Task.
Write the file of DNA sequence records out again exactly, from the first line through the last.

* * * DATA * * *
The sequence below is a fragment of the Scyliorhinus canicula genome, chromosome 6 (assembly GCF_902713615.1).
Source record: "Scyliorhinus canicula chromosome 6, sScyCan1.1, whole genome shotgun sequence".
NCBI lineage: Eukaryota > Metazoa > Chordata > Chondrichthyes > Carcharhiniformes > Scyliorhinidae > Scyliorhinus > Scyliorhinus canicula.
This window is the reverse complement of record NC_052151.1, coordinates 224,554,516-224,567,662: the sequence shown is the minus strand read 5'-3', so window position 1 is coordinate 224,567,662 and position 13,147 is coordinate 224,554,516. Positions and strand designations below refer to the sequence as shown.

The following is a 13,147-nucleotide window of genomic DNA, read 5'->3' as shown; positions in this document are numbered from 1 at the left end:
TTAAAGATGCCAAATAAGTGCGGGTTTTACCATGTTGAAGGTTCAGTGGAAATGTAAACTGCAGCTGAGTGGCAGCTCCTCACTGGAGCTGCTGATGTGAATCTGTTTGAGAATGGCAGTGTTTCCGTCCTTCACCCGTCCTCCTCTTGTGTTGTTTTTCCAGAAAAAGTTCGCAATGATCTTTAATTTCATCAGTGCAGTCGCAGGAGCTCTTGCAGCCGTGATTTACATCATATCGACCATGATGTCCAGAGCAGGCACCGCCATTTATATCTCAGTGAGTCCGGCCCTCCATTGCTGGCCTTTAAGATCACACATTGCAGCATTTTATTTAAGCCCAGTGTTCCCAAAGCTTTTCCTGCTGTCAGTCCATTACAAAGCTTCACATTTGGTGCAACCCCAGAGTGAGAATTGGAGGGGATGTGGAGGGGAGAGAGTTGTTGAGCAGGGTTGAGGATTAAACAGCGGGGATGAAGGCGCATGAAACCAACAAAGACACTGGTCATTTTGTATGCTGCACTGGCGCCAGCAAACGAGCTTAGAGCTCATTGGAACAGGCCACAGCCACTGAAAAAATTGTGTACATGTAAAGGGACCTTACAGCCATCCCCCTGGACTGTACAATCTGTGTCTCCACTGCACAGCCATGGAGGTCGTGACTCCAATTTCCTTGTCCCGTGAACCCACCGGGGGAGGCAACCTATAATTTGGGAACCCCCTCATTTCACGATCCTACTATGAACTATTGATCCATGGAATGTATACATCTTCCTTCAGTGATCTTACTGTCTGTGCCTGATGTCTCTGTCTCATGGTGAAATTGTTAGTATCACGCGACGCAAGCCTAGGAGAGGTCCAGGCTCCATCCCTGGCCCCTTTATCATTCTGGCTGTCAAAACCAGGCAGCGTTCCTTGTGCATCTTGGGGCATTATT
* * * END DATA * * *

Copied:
The sequence below is a fragment of the Scyliorhinus canicula genome, chromosome 6 (assembly GCF_902713615.1).
Source record: "Scyliorhinus canicula chromosome 6, sScyCan1.1, whole genome shotgun sequence".
NCBI lineage: Eukaryota > Metazoa > Chordata > Chondrichthyes > Carcharhiniformes > Scyliorhinidae > Scyliorhinus > Scyliorhinus canicula.
This window is the reverse complement of record NC_052151.1, coordinates 224,554,516-224,567,662: the sequence shown is the minus strand read 5'-3', so window position 1 is coordinate 224,567,662 and position 13,147 is coordinate 224,554,516. Positions and strand designations below refer to the sequence as shown.

The following is a 13,147-nucleotide window of genomic DNA, read 5'->3' as shown; positions in this document are numbered from 1 at the left end:
TTAAAGATGCCAAATAAGTGCGGGTTTTACCATGTTGAAGGTTCAGTGGAAATGTAAACTGCAGCTGAGTGGCAGCTCCTCACTGGAGCTGCTGATGTGAATCTGTTTGAGAATGGCAGTGTTTCCGTCCTTCACCCGTCCTCCTCTTGTGTTGTTTTTCCAGAAAAAGTTCGCAATGATCTTTAATTTCATCAGTGCAGTCGCAGGAGCTCTTGCAGCCGTGATTTACATCATATCGACCATGATGTCCAGAGCAGGCACCGCCATTTATATCTCAGTGAGTCCGGCCCTCCATTGCTGGCCTTTAAGATCACACATTGCAGCATTTTATTTAAGCCCAGTGTTCCCAAAGCTTTTCCTGCTGTCAGTCCATTACAAAGCTTCACATTTGGTGCAACCCCAGAGTGAGAATTGGAGGGGATGTGGAGGGGAGAGAGTTGTTGAGCAGGGTTGAGGATTAAACAGCGGGGATGAAGGCGCATGAAACCAACAAAGACACTGGTCATTTTGTATGCTGCACTGGCGCCAGCAAACGAGCTTAGAGCTCATTGGAACAGGCCACAGCCACTGAAAAAATTGTGTACATGTAAAGGGACCTTACAGCCATCCCCCTGGACTGTACAATCTGTGTCTCCACTGCACAGCCATGGAGGTCGTGACTCCAATTTCCTTGTCCCGTGAACCCACCGGGGGAGGCAACCTATAATTTGGGAACCCCCTCATTTCACGATCCTACTATGAACTATTGATCCATGGAATGTATACATCTTCCTTCAGTGATCTTACTGTCTGTGCCTGATGTCTCTGTCTCATGGTGAAATTGTTAGTATCACGCGACGCAAGCCTAGGAGAGGTCCAGGCTCCATCCCTGGCCCCTTTATCATTCTGGCTGTCAAAACCAGGCAGCGTTCCTTGTGCATCTTGGGGCATTATT